After a long hot summer, the need for climate change resilience is even more important.
As we go into a drought-with the Gloucestershire source the great River Thames dried up-the need for new reservoirs to conserve water is vital.
It seems amazing to me that the last reservoir for public water supply was built in 1991.
The warning over the need for more reservoirs comes from Sir John Armitt, the highly respected chairman of the National Infrastructure Commission.
Four years ago, his commission called for more reservoirs, and according to the Sunday Telegraph, warned that such schemes “must be planned before they are needed”.
He pointed out that it takes more than ten years “from the decision to build to being able to use the water supplied”.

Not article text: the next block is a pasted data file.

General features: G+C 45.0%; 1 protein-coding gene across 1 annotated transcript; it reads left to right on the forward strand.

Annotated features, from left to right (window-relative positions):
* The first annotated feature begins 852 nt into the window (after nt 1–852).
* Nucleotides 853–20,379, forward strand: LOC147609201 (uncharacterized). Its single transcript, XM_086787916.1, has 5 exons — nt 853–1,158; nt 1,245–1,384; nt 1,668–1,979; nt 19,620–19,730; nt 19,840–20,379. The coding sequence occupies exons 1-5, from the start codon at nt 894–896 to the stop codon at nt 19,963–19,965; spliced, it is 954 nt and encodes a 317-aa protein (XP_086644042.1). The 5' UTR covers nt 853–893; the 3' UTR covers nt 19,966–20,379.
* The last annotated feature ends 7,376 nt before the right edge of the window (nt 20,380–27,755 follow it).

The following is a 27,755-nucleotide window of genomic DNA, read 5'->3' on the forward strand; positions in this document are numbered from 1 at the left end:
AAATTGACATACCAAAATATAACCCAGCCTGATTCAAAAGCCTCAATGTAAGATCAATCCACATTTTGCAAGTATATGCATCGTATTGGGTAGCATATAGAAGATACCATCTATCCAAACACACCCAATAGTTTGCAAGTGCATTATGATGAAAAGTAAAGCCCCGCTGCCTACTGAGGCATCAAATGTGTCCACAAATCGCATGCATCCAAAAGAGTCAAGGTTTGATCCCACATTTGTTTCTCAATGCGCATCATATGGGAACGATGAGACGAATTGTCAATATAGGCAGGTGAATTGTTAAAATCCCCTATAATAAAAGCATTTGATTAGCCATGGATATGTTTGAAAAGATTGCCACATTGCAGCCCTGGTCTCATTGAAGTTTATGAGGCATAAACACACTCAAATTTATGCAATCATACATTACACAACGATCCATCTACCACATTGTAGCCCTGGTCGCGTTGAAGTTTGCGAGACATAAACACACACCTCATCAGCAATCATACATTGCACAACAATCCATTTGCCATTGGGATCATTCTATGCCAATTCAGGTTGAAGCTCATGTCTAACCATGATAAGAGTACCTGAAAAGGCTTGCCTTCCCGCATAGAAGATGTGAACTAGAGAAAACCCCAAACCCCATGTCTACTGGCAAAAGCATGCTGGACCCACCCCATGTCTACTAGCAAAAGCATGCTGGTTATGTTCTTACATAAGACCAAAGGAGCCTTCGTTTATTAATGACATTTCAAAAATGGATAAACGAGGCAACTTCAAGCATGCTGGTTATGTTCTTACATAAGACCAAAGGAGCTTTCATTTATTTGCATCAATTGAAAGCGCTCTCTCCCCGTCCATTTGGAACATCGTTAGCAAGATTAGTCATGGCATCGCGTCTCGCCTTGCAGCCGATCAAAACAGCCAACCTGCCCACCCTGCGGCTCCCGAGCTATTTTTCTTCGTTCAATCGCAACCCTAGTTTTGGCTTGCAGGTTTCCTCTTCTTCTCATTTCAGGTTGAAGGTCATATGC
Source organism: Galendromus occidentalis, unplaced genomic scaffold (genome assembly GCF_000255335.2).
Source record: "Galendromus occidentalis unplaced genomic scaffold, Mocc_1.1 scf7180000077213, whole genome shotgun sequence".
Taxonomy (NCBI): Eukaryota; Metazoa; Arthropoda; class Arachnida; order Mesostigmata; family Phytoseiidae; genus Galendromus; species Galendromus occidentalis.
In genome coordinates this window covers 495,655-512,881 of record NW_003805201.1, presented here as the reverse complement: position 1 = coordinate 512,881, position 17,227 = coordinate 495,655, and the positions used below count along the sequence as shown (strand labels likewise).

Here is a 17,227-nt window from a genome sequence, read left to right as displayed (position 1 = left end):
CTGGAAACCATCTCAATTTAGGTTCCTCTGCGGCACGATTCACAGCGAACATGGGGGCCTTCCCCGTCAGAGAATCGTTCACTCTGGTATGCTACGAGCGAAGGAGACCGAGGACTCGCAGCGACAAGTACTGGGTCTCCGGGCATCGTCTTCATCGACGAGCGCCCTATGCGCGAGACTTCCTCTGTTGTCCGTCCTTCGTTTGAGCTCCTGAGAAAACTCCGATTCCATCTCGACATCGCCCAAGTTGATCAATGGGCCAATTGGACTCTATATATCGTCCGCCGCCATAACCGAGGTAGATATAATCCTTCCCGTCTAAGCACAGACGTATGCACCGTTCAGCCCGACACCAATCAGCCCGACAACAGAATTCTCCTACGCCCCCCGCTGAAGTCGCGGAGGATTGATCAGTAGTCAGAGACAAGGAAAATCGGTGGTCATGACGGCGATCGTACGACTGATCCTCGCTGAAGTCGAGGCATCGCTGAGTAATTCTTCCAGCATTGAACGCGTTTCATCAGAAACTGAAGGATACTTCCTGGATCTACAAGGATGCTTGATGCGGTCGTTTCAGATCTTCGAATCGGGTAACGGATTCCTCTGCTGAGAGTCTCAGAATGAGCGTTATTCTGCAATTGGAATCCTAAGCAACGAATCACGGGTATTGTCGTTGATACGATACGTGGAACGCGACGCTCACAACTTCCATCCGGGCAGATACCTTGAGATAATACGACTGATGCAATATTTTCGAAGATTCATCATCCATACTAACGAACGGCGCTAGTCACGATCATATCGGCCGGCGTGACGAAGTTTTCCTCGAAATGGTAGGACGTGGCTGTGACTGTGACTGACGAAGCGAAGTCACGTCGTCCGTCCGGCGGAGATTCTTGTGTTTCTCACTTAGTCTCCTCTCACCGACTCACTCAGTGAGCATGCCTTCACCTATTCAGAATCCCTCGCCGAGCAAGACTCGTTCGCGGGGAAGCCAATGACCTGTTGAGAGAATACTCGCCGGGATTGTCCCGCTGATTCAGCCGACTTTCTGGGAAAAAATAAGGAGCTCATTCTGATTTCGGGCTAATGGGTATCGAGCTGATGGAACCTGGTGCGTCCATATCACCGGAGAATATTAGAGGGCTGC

The problem, here of course, is opposition to new reservoirs by local residents—that cannot be allowed to happen for the sake of local resilience.
And on top of the drought as the energy crisis deepens, businesses are rapidly trying to hire back-up generators so they can keep the lights on over the winter amid fears that gas supplies will now run low right across Europe.
Resilience is the key, and it is important that business is helped with the rocketing cost of industrial energy-said to be higher than other countries including part of the EU.
Failing to do that will mean that many firms could lose market competitiveness.